On board the Delta IV were two Geosynchronous Space Situational Awareness Program (GSSAP) spacecraft and the Autonomous Nanosatellite Guardian for Evaluating Local Space (ANGELS) NanoSatellite. Halverson conferred with a few NASA mission analysts and they all agreed the flash was coming from the ANGELS boost stage firing.

“The first flash you see on the timelapse happened at 1:09am July 29th (camera time) so that also seems to match up with the timing for the final burn the article mentions,” Halverson said.

According to the Spaceflight101 website, the ANGELS nanosatellite is a project of the U.S. Air Force Research Laboratory’s (AFRL) and was a secondary payload on Delta IV launched on July 28, 2014. Its purpose was to do a technical demonstration flight several hundred kilometers above the belt of geosynchronous orbit (35,786 kilometers (22,236 miles). The satellite was supposed to “perform an autonomous rendezvous demonstration with the Delta IV upper stage before testing a camera system for the inspection of satellites in high orbits.”

Halverson said he used a Canon 5D Mark III with a Nikon 14-24 lens on an eMotimo TB3 mounted on a Dynamic Perception Stage Zero Dolly.

See more of Randy’s great timelapse and night sky photography work at his website dakotalapse, or Twitter.

Stunning Aurora Timelapse from Iceland, December 2014

Aurora dancing in the Hvalfjörður fjord in Iceland. Credit and copyright: Ólafur Haraldsson.

As we get ready to wrap up the year and the month, here’s an absolutely beautiful compilation of views of the aurora — or norðurljós as they are called in Icelandic — from the month of December 2014 in Iceland.

“Even though the month is not over yet, the weather forecast does not allow any shooting the rest of the month,” said photographer Ólafur Haraldsson via email.

Haraldsson’s timelapse captures the quiet and magical beauty of the aurora and the majestic and varied landscapes of Iceland.

See more of Haraldsson’s wonderful work on his website — which includes some amazing 360 degree interactive panoramas — or on Twitter and Instagram.

Aurora December 2014 from Olafur Haraldsson on Vimeo.

Astrophotos 2012 Year in Review by John Chumack

It’s not many astrophotographers who can put together their own highlight reel, but John Chumack is so prolific and accomplished, he can do just that! From conjunctions and planets to solar activity and Moon closeups; galaxies, comets, nebulae, and meteor showers, John compiles still images and video clips for a look back at the best events of 2012. You can see more of his imagery at his website, Galactic Images or his Flickr page.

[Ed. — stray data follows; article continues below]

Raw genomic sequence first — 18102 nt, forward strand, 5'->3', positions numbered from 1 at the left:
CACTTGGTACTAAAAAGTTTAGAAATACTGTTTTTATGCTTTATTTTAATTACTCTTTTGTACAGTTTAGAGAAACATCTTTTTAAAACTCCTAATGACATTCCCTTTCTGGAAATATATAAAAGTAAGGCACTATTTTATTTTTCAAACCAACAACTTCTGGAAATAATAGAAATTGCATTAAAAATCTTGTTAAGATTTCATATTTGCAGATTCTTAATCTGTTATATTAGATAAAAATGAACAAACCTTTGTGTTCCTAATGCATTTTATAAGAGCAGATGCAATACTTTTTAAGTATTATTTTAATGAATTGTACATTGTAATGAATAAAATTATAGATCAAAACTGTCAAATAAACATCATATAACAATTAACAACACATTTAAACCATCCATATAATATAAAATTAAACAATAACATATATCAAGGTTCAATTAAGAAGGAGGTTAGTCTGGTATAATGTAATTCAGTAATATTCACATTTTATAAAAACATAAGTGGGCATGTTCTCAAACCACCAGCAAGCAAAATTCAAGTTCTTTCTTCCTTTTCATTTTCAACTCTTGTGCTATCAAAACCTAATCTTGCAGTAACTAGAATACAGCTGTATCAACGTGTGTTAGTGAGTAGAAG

Below is one of his latest images of the wintery Milky Way:

Winter Milky Way. Credit: John Chumack

Dancing Polar Auroras Captured by Thierry Legault

Aurora over Komagfjord, Norway (northern end of Scandinavia, 70°N). Credit and Copyright: Thierry Legault. Used by permission

One of our favorite astrophotographers, Thierry Legault from France, took a trip to Finland and Norway so he could see and photograph the Northern Lights for the first time. Socked in with clouds in Finland, Thierry traveled to the Alta region in Norway to find clear skies. “We were rewarded with incredible auroras,” he said via Skype. “At moments, the auroras moved like curtains in the wind, too fast to be photographed!”

See below for a stunning video compilation of two nights of observing the Northern Lights over the Kamagfjord in Norway, as well as more gorgeous images of aurora and a view of the fjord in the “twilight” of midday, since there was no sunrise that far north for several days in December.


Aurora and clouds over Komagfjord in Norway, December 2012. Credit and Copyright: Thierry Legault. Used by permission.


Stunning aurora Komagfjord in Norway, December 2012. Credit and copyright: Thierry Legault. Used by permission.


Fisheye view of the aurora in Norway, December 2012. Credit and copyright: Thierry Legault. Used by permission


Komagfjord at midday (no sunrise in December). Credit and copyright: Thierry Legault. Used by perission

While this was Thierry’s first-ever view of the Aurora Borealis, we can expect this won’t be his last. “I am becoming addicted,” he said, “just like with eclipses!”

See the full set of Thierry’s images of his aurora expedition to Norway and Finland on his website, and we extend our thanks to Theirry for continuing to share his wonderful images with us.